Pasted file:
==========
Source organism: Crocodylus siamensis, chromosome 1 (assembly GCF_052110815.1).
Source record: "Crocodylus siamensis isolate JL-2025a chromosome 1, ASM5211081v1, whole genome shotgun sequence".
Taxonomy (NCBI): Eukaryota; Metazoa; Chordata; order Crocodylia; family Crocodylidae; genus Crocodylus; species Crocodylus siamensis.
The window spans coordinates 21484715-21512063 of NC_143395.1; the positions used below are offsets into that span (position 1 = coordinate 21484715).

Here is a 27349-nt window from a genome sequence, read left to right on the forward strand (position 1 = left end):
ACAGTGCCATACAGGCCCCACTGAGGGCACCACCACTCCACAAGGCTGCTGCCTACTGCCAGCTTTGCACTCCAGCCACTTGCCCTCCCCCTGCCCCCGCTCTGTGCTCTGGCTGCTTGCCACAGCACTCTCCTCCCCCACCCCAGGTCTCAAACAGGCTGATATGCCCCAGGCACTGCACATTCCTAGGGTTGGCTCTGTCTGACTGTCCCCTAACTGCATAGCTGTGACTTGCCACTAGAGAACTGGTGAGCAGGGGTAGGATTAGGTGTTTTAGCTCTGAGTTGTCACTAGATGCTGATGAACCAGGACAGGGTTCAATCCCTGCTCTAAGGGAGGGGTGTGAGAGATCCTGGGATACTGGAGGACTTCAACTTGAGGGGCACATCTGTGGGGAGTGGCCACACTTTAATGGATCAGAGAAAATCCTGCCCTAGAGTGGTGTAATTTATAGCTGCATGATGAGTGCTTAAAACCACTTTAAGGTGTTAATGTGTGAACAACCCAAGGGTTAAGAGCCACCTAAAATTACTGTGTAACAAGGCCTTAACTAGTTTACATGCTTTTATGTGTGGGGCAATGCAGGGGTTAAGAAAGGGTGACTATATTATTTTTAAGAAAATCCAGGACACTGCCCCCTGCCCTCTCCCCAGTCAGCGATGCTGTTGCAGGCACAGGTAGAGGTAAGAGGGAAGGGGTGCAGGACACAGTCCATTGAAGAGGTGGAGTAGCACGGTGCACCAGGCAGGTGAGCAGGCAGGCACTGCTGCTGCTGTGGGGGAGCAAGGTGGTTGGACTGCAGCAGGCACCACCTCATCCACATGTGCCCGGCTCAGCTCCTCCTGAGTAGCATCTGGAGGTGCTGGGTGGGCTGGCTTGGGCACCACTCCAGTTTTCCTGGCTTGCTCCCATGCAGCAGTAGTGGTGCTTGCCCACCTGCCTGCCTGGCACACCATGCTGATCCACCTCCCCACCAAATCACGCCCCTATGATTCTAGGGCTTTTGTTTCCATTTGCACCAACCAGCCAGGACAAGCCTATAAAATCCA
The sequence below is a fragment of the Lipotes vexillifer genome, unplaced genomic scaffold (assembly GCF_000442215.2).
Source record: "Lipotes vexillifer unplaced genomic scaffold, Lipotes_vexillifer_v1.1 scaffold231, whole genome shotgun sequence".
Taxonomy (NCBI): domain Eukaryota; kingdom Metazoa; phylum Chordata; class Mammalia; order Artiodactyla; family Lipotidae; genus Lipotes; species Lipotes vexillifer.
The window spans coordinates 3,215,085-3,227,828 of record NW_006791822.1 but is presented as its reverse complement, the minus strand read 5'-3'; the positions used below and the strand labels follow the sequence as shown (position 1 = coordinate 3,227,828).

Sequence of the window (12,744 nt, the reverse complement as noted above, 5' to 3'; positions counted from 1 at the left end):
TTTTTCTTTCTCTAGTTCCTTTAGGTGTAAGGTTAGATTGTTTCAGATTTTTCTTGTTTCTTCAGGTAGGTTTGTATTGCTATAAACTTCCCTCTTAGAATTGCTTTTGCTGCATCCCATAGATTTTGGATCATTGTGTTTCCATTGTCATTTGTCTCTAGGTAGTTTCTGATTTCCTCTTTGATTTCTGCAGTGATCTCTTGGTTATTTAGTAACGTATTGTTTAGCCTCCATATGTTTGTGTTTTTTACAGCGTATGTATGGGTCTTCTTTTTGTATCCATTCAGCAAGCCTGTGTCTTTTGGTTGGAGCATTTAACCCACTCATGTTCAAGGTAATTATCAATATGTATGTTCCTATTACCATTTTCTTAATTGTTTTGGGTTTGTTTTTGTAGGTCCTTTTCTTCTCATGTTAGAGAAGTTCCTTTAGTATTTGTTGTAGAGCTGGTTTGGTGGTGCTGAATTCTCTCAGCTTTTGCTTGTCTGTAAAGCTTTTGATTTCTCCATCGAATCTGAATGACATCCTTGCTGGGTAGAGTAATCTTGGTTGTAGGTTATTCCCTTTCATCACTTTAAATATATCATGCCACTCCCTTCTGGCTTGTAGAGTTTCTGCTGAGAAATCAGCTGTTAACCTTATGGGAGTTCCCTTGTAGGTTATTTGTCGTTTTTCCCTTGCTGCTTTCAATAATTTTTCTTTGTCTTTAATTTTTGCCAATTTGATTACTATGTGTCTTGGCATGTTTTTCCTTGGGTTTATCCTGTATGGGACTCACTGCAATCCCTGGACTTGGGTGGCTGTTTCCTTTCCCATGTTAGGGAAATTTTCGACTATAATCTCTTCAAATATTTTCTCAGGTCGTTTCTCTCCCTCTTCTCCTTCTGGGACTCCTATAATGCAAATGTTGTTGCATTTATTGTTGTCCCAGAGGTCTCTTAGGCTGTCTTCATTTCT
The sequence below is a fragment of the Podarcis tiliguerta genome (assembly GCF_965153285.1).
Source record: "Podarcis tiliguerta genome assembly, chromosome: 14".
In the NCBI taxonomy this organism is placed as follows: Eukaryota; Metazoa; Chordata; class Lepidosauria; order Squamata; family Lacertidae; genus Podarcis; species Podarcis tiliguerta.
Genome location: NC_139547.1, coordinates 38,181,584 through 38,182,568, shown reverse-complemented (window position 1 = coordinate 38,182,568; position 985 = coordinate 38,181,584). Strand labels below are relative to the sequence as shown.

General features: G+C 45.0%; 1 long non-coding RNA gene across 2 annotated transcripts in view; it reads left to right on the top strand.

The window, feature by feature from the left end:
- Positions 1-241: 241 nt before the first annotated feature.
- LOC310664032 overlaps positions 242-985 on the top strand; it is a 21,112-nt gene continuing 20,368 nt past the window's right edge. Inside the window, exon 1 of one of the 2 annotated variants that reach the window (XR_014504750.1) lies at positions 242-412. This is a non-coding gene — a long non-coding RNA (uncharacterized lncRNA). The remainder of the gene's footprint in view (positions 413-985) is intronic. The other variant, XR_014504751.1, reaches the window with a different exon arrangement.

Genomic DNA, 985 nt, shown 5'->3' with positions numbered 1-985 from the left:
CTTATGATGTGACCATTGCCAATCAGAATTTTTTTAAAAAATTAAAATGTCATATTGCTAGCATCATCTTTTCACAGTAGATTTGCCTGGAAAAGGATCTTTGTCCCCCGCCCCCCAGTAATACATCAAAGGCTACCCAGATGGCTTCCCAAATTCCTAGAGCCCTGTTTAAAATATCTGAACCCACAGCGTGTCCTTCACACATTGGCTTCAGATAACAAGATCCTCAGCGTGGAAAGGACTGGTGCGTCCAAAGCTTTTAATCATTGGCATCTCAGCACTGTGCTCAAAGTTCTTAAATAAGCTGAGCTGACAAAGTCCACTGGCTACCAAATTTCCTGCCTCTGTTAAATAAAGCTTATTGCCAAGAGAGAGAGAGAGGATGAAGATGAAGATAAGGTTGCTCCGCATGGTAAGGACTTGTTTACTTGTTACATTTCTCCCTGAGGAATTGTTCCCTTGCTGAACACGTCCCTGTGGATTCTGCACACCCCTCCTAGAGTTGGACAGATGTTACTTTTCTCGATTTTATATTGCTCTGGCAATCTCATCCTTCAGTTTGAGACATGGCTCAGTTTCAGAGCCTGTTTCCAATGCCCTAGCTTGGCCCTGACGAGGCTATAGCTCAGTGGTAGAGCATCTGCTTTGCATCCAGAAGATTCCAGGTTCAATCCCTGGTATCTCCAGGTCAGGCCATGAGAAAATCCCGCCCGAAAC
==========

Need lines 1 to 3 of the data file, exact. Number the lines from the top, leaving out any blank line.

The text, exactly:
Source organism: Crocodylus siamensis, chromosome 1 (assembly GCF_052110815.1).
Source record: "Crocodylus siamensis isolate JL-2025a chromosome 1, ASM5211081v1, whole genome shotgun sequence".
Taxonomy (NCBI): Eukaryota; Metazoa; Chordata; order Crocodylia; family Crocodylidae; genus Crocodylus; species Crocodylus siamensis.